The tech could lead to much better transparency, trust, and savings
Paper contracts can take weeks to travel around the globe, while digital documents are uncomfortably easy to forge. Is there a way to automate transactions to make them smoother, more efficient, and more secure for all parties?
Blockchain has become the IT buzzword in recent years, with hundreds of new companies rushing to create products and services based on the decentralized technology. Blockchain is a decentralized distributed ledger, or to simplify— it is a network of computers having an identical copy of the database and changing its state (records) by a common agreement based on pure mathematics. This means that there is no need for any central server or agent to trust. With the amount of attention blockchain-based companies have been receiving, ranging from wide news coverage to massive valuations, this has given rise to applications such as smart contracts – digital contracts with consensus terms that are self-enforcing and tamper-proof through automated execution. In the past few years, blockchain technology has been believed to potentially disrupt business and the financial services in a way similar to how the internet disrupted offline commerce.
Smart Contract Definition
A smart contract is a computer protocol intended to digitally facilitate, verify, or enforce the negotiation or performance of a contract. Smart contracts allow the performance of credible transactions without third parties. These transactions are trackable and irreversible. Smart contracts were first proposed by Nick Szabo in 1994.
Szabo’s first publication, “Smart Contracts: Building Blocks for Digital Free Markets” was published in Extropy #16, and then later reworked as “Formalizing and Securing Relationships on Public Networks.” These documents described how it would be possible to establish contract law and related business practices through the design of electronic commerce protocols, between strangers on the Internet. In 1996 Szabo described smart contracts as follows:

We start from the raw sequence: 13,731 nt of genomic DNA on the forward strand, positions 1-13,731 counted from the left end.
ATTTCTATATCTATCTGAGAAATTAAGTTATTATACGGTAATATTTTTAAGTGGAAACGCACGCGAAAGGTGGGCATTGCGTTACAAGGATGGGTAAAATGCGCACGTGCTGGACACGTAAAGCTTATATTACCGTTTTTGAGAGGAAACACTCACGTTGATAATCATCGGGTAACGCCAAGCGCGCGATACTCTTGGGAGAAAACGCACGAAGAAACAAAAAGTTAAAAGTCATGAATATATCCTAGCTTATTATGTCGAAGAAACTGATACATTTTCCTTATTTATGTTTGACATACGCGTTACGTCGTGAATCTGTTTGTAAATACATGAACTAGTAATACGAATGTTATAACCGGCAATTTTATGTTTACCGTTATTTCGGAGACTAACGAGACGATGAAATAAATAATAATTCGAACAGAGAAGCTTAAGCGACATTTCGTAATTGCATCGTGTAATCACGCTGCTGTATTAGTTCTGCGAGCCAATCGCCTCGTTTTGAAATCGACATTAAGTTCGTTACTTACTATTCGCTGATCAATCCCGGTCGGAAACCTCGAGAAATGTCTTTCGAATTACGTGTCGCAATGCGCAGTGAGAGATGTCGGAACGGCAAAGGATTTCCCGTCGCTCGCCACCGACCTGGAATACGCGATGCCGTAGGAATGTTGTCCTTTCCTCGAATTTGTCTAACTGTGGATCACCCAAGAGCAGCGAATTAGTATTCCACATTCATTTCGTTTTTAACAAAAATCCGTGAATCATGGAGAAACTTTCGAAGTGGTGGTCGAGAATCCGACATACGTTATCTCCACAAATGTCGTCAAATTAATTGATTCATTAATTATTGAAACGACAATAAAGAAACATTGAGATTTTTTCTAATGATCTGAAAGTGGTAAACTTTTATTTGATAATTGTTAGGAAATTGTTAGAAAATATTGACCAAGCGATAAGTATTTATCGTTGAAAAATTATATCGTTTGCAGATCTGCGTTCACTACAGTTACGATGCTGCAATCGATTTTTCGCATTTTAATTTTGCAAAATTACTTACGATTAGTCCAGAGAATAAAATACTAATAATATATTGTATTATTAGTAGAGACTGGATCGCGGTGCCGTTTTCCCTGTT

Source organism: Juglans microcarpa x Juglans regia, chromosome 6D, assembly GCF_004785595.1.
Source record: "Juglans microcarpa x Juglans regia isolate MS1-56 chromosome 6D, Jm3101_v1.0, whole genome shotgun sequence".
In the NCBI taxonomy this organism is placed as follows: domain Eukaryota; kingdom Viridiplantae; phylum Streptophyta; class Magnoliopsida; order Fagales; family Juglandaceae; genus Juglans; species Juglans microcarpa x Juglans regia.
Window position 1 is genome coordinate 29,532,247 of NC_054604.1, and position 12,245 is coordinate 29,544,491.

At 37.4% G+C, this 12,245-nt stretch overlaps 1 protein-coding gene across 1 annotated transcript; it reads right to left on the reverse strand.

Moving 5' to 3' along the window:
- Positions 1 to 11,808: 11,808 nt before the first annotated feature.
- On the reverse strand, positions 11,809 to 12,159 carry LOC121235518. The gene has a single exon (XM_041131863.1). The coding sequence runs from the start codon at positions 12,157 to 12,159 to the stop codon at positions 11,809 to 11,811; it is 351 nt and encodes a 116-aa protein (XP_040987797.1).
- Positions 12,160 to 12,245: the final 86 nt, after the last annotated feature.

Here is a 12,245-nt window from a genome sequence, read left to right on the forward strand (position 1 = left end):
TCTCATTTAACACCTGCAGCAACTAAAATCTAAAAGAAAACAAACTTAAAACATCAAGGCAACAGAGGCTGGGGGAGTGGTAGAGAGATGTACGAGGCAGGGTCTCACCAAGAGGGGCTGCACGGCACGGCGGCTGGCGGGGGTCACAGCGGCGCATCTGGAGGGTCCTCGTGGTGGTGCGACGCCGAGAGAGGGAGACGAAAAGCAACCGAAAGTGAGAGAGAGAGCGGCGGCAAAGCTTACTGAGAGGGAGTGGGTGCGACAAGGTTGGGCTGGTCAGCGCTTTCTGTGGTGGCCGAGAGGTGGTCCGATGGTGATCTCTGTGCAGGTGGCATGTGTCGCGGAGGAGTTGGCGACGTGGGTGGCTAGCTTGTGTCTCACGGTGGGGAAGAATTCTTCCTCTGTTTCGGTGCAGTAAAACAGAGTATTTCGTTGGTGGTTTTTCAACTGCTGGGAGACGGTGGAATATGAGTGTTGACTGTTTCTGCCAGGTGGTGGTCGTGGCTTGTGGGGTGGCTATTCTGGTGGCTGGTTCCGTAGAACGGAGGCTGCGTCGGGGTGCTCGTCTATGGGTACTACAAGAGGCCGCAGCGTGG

“New institutions, and new ways to formalize the relationships that make up these institutions, are now made possible by the digital revolution. I call these new contracts ‘smart’, because they are far more functional than their inanimate paper-based ancestors. No use of artificial intelligence is implied. A smart contract is a set of promises, specified in digital form, including protocols within which the parties perform on these promises.”
Proponents of smart contracts claim that many kinds of contractual clauses may be made partially or fully self-executing, self-enforcing, or both. The aim of smart contracts is to provide security that is superior to traditional contract law and to reduce other transaction costs associated with contracting. Various cryptocurrencies have implemented types of smart contracts.
Smart contracts can have different flavours, mainly if the contract is on public blockchain, private or hybrid or between interchains. This predominantly affects the execution and enforceability part of a smart contract. Smart contacts are also currently the subject of a standard being discussed at ISO/TC 307.
When a contract is developed, it is encrypted and deployed on to the blockchain, hashed and shared with thousands of computers which will then verify it to ensure trustworthiness. Although it is publicly available, its encryption prevents anyone from accessing the contents of the contract, even an abnormally smart hacker.
With the use of smart contracts, parties to an agreement have no need for a lawyer to draft the rules, guidelines, conditions and penalties. These are all programmed into the system in the form of a computer code and will execute themselves based on predetermined conditions.
What are the benefits of smart contracts?
Smart contracts are appealing for a variety of reasons:
- Autonomy: There is no need to rely on third parties, which could be biased or not have your interests at heart.
- Trust: Your documents are encrypted on a shared ledger, and all parties can have access to them.